RARP - My Cure and Finding Answers
After experiencing a life-altering RARP (robot-assisted radical prostatectomy), I searched for a way to repair the internal damage done to me. The only obvious way for me to enjoy life again required a surgery that only surgeons who treat transgender individuals perform. This is about people I met who helped me learn about that surgery.
Understanding transgender and intersex
My journey and writing about it made me realize that everybody filters what they think is normal by what they have experienced in their own life, without fully understanding what other people experience. Everyone’s life experience is different, and some are extremely different.
As a Christian, I had the impression transgender people were sexual perverts who want to convert your children. I assumed they would turn against me if they knew I was Christian. Instead, I found them friendly and welcoming, and I have talked with many of them. I was surprised to find that some of them are Christian.
I also discovered another group who are intersex, and there seems to be a sizeable overlap with the transgender group. The intersex group is larger, but no better understood than transgender people. Both groups are often ostracized by the general public, and some consider them to be confused or abominations. There is some disagreement about how to define intersex, but I believe research indicates that at least 1.7% of the population is intersex. Transgender people are thought by some to be about .6%.1,2
Some people I have talked with who are religious feel that many intersex conditions are insignificant and shouldn’t be included in the percentage calculations. I would say to them a speck of dust seems insignificant until you experience it in your own eye. I think the percentages are actually higher, but we may never know the actual number for either group because social stigma keeps them hidden for their own safety as well as that of their families.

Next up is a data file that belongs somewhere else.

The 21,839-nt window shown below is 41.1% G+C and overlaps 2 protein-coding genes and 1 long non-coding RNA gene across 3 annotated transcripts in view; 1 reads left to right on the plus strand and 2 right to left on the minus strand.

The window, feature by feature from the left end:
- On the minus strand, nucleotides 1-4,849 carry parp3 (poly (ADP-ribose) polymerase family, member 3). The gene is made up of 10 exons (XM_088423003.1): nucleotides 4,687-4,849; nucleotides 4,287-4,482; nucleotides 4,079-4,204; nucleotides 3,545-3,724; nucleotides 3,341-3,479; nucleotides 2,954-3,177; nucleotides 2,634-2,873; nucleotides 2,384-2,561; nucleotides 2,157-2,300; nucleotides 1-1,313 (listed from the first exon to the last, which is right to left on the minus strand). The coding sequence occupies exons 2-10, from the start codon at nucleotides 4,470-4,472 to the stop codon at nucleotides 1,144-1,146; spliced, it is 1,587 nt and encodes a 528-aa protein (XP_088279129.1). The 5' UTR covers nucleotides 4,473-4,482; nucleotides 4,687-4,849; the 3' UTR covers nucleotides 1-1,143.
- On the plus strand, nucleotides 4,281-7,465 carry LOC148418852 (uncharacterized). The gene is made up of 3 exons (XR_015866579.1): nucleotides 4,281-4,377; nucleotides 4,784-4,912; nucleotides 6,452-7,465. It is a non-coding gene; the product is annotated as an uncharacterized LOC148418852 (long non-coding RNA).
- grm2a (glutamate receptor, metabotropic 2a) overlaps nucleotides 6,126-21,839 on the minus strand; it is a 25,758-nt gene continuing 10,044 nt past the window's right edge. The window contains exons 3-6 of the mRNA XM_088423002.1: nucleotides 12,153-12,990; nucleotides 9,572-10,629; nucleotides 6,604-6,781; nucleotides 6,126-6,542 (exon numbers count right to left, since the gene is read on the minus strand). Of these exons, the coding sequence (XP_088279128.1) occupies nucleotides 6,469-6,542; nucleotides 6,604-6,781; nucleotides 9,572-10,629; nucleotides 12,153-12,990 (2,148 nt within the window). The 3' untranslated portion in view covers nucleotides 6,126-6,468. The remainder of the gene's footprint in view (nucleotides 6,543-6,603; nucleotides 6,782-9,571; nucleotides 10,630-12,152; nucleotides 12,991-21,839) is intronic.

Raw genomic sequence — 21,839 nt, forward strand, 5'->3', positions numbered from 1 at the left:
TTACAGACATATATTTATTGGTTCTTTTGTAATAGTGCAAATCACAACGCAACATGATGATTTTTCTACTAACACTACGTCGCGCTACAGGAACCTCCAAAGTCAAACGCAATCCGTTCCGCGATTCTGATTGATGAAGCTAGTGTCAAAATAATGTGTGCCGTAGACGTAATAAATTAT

“Biological sex” is often used against both groups, but most people never get their chromosomes, hormones or internal organs checked. Because of social stigma, many intersex people are never told by doctors or their parents that they are intersex. Unless a medical problem arises, they may never know they are intersex or why they sometimes feel “different.”
Overwhelmed by the reaction of others
I have heard many stories of transgender people who regret it and de-transition. What I discovered is that the majority who de-transition do so because they are overwhelmed by the reaction of their families, friends, churches, and coworkers. Very few decide they aren’t transgender, and most have not had surgery.3
To a cisgender person, de-transition often means to stop choosing to be transgender and wear clothes they themselves think someone of a particular sex should wear. To a transgender person, it means resisting their internal sense of self to please cisgender people no matter how difficult. Something not often discussed is that many transgender people transition back again when they realize dysphoria is harder for them than facing public backlash.